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Gerold Tusch


20 March 2013 to 30 September 2013
Upper BelvedereBelvedere

In the exhibition series Intervention, launched in 2007, the Belvedere regularly invites Austrian and international artists to create site-specific artworks with reference to the museum’s architecture, collections, and history. Following works by Gudrun Kampl, Brigitte Kowanz, Franz Kapfer, Tillman Kaiser as well as Lisa Oppenheim and Agnieszka Polska, from 20 March the Belvedere is presenting an Intervention by Gerold Tusch. This Austrian artist has explored the forms of Baroque architectural sculpture and created large-scale ceramic objects in the Grand Staircase and Palace Chapel in the Upper Belvedere.
In his art, Gerold Tusch approaches a historical repertoire of forms from a contemporary perspective, thus drawing attention to the rather outmoded genre of decor and craftwork, a genre that usually played a supporting role in the history of art. He often utilizes Baroque forms that are frequently regarded as mere embellishments, as their role in the main was for display and glorification. Through the process of extracting and renegotiating these forms, Tusch endows them with a certain autonomy. He detaches decorative objects from their context – ornamental vases, arabesques, rocaille, a multitude of floral and vegetable motifs – and isolates them, assessing their effect in terms of both form and content before incorporating them in his designs. By emancipating these decorative elements from their original purpose and context, the artist creates independent forms in his ceramic sculptures.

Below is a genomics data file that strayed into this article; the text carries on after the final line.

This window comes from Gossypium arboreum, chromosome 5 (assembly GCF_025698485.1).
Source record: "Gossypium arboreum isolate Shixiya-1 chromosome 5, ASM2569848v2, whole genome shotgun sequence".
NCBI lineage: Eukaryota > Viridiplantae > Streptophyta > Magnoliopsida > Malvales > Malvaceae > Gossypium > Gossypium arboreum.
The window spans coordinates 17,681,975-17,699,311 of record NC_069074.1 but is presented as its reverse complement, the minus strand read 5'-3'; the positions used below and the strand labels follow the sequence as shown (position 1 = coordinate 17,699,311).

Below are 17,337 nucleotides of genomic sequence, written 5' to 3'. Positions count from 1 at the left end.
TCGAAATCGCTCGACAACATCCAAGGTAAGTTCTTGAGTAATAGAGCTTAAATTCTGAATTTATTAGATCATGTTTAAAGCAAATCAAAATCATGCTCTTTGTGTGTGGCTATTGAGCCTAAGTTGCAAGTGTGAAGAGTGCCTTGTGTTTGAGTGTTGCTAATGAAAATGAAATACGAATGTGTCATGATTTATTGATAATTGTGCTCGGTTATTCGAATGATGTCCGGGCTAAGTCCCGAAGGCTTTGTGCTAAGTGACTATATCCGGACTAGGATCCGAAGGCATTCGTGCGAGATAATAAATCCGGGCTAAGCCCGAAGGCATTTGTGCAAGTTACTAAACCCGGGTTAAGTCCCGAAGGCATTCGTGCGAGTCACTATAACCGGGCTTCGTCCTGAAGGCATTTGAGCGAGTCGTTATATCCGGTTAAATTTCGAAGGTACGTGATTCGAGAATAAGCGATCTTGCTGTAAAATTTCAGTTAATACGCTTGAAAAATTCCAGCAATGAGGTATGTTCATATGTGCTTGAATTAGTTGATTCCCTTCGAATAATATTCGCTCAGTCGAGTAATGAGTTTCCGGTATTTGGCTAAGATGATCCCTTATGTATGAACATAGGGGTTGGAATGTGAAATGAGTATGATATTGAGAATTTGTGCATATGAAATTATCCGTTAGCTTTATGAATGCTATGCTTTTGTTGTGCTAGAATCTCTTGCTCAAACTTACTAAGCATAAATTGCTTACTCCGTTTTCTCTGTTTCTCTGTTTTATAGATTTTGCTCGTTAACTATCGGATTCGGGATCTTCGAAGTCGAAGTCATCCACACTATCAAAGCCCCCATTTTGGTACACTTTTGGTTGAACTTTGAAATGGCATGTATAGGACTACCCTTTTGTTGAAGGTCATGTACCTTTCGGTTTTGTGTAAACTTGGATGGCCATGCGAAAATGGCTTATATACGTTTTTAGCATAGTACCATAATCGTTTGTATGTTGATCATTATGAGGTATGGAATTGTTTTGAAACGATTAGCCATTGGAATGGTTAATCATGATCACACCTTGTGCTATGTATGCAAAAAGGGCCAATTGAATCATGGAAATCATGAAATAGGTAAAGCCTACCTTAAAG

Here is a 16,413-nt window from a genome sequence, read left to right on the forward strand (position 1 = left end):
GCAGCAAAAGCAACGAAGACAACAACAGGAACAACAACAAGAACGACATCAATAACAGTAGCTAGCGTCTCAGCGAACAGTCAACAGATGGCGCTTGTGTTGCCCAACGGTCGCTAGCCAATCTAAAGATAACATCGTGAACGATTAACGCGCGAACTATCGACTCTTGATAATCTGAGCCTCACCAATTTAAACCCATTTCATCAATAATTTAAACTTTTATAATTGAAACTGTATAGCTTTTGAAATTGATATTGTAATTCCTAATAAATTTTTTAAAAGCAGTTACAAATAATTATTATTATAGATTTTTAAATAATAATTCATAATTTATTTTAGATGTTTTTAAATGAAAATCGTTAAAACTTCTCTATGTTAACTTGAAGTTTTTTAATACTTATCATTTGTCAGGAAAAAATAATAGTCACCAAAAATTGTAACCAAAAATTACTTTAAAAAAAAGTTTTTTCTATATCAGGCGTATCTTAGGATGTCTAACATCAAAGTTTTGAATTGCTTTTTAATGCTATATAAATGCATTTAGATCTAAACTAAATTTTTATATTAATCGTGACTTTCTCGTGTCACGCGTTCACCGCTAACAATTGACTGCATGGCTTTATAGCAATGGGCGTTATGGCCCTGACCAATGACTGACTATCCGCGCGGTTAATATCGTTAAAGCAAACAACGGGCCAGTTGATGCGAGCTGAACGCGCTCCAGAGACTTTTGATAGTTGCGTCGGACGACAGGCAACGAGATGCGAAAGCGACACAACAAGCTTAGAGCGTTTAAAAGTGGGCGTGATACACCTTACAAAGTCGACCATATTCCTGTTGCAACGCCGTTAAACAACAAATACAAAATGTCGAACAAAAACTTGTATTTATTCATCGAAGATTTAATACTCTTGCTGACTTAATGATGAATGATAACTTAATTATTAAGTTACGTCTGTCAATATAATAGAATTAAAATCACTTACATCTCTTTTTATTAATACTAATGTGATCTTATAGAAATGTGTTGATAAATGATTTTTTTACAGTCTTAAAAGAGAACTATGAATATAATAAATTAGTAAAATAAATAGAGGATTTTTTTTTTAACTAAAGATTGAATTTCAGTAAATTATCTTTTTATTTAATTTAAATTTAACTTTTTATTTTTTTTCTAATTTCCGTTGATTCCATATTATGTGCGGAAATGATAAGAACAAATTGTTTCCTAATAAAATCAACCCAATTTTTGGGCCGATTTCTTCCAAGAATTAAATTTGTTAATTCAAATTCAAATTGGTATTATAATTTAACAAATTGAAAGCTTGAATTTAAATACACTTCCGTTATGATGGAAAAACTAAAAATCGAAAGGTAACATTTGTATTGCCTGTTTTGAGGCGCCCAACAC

For the Intervention at the Upper Belvedere, Gerold Tusch has intensively explored the repertoire of forms in Baroque architectural sculpture and developed positions that confront this historical site with contemporary paraphrases. Stucco clouds, often used in decoration to enhance the splendour of Baroque churches, are transported into a new art form and Baroque ornamental vases take on a new slant. In his large-scale cloud object Gloria II, at the entrance to the gallery of the Palace Chapel, Tusch focuses on the cloud image as an important element in Baroque painting and sculpture. In depictions of an apotheosis – acceptance into a transcendental realm leaving all earthly existence behind – this played a key role as a motif. Gerold Tusch transports the cloud into a new form, placing it close to the heavenly space of the Palace Chapel and thus becoming its contemporary counterpart and extension. In the two empty niches on the Grand Staircase, Tusch has placed a novel redefinition of the Baroque ornamental vase. The title of these objects The Three Gorgons has a connection with the subject matter of the staircase, which is dedicated to Alexander the Great. According to Hellenistic myths, the Gorgon was originally the sister of this General from classical antiquity. Tusch addresses this subject with tongue-in-cheek irony and, looking to another source of post-Homeric poetry that tells of three Gorgons, he chose a triad for his vase objects that disrupts the symmetry of the Baroque site in their sculptural presentation.